2. Sara

    First off, I just want to say your recipes are amazing! I use your bun and bread recipes daily at my small town cafe and get rave reviews. I can’t thank you enough for being an inspiration in my baking! Onto my question, can I make this bread in a Pullman pan with half the dough?

    1. Alejandro Ramon

      Hello Sara,
      Congratulations on your baking success! I really appreciate you for taking the time to write me and share your thoughts and experience making the Honey Wheat Bread recipe. Yes, you can bake this recipe in a Pullman Pan. Here is the pan that I use and that fits the divided dough and uses 980 grams of dough for each pan: https://amzn.to/2ImgLBs
      I would love to support and promote your business on my Just One Bite, Please? Facebook page. Would you mind sharing some pictures of the bread and how you use it in your business (sandwiches, toast, etc.) and I’m happy to link your website or business address to the post? Please let me know if you have any questions. Thank you and have a great day!

  3. Pat

    Ok, I didn’t wait till it cooled before slicing into it. So sue me!

    Yummy. But a couple of questions…I found steps 10,11 of the second section confusing. It almost sounds like you’re saying to bake for 30 minute, turn, then bake another 30 minutes. This seemed long, so I turned after 15 minutes. At 35 min, the internal temp was 200F, so I pulled them out.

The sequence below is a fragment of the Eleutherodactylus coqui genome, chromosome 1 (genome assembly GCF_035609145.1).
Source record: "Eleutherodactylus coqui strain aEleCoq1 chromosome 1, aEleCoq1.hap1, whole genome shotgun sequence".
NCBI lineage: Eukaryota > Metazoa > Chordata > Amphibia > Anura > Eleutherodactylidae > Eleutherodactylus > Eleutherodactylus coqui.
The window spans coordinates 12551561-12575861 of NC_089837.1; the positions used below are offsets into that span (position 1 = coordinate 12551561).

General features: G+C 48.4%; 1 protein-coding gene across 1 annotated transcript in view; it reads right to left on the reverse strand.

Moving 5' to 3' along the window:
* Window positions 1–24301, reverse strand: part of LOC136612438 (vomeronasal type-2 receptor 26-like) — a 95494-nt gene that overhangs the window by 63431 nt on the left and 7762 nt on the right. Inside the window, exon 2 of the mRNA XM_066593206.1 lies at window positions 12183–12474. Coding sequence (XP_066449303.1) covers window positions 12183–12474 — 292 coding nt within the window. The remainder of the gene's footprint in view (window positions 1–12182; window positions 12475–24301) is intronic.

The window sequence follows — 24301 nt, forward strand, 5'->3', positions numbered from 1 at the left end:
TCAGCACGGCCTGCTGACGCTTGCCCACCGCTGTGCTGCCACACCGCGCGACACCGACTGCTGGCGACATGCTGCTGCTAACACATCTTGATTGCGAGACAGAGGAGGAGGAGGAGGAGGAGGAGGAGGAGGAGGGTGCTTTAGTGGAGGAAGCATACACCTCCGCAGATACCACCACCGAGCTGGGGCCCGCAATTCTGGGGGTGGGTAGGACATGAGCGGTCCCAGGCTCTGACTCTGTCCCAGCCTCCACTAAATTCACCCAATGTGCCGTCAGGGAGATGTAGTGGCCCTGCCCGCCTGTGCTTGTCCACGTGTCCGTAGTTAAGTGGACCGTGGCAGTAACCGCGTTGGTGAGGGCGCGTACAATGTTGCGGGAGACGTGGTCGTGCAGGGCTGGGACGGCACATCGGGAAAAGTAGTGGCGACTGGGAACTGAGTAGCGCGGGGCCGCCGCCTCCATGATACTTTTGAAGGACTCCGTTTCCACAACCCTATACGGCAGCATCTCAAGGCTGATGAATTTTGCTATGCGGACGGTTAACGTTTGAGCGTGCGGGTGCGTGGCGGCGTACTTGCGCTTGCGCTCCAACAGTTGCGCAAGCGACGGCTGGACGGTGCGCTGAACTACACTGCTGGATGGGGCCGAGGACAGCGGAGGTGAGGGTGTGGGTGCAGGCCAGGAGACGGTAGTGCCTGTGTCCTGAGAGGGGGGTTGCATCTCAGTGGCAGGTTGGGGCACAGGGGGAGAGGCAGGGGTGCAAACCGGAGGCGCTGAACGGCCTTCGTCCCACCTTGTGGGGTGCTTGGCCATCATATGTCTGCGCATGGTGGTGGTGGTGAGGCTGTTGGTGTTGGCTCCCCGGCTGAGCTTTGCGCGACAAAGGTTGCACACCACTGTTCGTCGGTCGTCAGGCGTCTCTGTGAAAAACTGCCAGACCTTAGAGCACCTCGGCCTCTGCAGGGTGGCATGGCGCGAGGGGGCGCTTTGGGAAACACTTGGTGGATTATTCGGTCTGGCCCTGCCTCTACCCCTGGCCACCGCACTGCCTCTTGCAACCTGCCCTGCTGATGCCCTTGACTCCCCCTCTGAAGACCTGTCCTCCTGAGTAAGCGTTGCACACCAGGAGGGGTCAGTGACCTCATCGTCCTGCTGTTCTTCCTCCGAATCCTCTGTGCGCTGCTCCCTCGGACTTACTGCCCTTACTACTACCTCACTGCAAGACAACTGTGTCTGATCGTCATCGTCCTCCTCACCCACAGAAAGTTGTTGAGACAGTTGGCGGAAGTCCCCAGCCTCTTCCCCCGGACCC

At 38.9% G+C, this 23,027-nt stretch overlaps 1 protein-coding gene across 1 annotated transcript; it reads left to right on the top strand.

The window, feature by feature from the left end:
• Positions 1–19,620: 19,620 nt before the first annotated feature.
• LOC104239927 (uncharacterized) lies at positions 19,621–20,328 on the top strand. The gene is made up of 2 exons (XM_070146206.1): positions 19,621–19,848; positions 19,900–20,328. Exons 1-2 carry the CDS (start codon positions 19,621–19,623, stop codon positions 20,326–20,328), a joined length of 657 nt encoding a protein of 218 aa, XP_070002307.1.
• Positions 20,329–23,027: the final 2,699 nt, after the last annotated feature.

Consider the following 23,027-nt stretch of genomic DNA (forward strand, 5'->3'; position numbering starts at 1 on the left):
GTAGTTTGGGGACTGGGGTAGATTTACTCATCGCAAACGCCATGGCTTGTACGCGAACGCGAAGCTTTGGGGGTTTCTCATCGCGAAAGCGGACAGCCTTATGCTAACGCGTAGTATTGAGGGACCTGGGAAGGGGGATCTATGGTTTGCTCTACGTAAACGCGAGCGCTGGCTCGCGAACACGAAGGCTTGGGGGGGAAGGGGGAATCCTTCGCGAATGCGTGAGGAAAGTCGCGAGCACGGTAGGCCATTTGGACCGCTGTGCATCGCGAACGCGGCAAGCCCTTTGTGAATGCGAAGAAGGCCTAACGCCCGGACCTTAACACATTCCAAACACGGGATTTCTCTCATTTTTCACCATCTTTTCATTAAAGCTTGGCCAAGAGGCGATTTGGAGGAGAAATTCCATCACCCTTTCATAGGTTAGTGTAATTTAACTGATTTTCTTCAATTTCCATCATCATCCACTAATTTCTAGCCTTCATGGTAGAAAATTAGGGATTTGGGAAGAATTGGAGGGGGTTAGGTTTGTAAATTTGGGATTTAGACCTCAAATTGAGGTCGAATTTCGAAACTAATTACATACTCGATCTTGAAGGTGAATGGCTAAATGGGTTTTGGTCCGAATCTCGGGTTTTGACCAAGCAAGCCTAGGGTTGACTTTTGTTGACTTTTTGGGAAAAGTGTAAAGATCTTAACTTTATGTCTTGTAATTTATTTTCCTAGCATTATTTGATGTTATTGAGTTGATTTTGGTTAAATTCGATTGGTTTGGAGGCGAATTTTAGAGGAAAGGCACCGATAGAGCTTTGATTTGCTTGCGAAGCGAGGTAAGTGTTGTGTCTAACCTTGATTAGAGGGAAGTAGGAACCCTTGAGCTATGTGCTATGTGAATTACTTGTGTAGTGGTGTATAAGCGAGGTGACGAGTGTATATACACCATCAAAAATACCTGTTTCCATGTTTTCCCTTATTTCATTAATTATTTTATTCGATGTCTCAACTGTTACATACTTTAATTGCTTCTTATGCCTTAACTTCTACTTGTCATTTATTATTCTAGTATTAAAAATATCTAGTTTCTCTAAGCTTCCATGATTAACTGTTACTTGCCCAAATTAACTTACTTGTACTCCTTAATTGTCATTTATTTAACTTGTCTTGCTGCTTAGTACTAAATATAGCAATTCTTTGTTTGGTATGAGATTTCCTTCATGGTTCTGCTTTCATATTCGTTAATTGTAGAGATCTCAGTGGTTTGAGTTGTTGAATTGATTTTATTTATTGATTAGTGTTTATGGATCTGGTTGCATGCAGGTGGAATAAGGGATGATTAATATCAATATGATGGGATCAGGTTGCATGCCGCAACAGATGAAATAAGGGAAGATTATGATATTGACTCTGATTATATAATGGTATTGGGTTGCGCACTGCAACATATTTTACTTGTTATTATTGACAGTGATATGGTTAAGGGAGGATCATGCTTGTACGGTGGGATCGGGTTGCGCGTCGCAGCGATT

You specify 6×10 pans. I only have 5×9, which I think is pretty typical for non-professionals. I did the math and determined that I needed 25% less ingredients. But after rising in the pan for 2 hours, the dough still hadn’t reached the top of the pan. The cooked nicely and I’m fairly happy with the texture, but the finished result was a lot shorter than in your video. It’s summer and my house is about 80 degrees. I sort of thought that might make them rise even higher, but could that be the cause of smaller loaf? Or should I just stick with the original ingredient amounts?